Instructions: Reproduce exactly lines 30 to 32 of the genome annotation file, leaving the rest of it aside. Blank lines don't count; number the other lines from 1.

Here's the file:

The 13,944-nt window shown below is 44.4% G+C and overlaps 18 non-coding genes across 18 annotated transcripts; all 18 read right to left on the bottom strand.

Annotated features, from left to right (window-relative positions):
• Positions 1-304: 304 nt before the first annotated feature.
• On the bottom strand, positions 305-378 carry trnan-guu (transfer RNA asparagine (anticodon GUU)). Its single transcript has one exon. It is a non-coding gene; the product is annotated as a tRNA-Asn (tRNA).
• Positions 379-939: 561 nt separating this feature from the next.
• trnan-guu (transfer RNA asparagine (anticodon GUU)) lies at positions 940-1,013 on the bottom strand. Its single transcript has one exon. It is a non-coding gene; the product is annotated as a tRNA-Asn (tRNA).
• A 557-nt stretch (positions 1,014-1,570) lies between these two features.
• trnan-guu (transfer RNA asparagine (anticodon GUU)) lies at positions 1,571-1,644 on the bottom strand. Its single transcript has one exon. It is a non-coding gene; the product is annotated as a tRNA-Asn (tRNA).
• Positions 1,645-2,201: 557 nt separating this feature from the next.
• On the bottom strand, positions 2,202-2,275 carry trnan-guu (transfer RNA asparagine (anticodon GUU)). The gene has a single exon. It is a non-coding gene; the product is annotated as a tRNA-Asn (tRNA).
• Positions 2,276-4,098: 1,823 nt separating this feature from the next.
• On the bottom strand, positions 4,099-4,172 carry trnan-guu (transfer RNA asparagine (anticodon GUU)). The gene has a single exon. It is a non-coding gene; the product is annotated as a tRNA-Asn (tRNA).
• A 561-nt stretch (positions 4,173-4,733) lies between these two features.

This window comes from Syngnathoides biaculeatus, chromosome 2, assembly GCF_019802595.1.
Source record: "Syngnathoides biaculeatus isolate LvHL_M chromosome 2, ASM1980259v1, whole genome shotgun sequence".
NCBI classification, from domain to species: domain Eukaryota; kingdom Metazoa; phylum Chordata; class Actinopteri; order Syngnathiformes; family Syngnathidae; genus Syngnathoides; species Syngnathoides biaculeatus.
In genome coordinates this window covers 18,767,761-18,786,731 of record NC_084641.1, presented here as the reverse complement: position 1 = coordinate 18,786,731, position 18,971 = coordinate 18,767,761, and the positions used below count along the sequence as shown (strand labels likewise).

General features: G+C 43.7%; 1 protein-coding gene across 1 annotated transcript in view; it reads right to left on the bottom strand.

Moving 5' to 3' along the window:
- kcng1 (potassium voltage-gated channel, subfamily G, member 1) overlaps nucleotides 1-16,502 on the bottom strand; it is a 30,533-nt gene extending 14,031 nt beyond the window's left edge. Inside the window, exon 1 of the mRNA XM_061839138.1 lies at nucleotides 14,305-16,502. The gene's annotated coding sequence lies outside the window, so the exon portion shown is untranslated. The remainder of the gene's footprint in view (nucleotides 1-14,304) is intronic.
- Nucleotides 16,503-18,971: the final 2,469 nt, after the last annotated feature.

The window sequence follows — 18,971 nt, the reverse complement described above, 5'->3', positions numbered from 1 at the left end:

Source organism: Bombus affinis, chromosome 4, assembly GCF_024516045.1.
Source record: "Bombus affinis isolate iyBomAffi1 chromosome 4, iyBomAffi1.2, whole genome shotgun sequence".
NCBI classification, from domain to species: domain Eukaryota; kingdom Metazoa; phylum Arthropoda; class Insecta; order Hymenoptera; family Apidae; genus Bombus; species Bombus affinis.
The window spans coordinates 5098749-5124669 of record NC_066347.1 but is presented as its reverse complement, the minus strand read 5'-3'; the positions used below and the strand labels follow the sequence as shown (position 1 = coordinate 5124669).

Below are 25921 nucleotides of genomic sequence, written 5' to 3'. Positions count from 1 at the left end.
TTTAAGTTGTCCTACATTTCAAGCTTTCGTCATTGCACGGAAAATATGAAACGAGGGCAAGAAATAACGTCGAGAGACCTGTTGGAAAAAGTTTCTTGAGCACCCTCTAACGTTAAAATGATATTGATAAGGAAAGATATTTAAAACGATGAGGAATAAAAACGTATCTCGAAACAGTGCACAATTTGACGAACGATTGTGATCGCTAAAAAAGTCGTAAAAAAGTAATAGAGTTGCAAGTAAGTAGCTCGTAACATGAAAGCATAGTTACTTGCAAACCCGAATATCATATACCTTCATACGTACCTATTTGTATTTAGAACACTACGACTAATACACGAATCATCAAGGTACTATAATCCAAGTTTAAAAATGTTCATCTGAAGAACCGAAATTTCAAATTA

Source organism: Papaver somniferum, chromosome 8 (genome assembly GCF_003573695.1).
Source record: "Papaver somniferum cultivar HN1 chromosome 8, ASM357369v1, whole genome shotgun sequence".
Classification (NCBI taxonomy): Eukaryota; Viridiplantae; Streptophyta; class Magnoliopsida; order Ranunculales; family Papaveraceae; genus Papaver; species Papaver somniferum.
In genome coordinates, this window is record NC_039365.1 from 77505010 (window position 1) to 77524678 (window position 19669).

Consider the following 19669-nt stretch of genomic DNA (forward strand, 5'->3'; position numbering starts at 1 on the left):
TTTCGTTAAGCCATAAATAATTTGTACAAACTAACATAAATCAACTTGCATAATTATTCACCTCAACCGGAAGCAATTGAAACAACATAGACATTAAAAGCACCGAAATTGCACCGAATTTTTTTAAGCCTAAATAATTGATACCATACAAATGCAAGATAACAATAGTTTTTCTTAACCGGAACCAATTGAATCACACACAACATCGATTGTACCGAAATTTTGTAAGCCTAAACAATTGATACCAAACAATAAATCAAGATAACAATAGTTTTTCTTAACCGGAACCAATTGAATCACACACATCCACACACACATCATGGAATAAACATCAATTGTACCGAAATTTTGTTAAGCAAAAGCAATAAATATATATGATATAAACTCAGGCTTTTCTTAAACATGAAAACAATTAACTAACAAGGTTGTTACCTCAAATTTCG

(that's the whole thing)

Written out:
Source record: "Papaver somniferum cultivar HN1 chromosome 8, ASM357369v1, whole genome shotgun sequence".
Classification (NCBI taxonomy): Eukaryota; Viridiplantae; Streptophyta; class Magnoliopsida; order Ranunculales; family Papaveraceae; genus Papaver; species Papaver somniferum.
In genome coordinates, this window is record NC_039365.1 from 77505010 (window position 1) to 77524678 (window position 19669).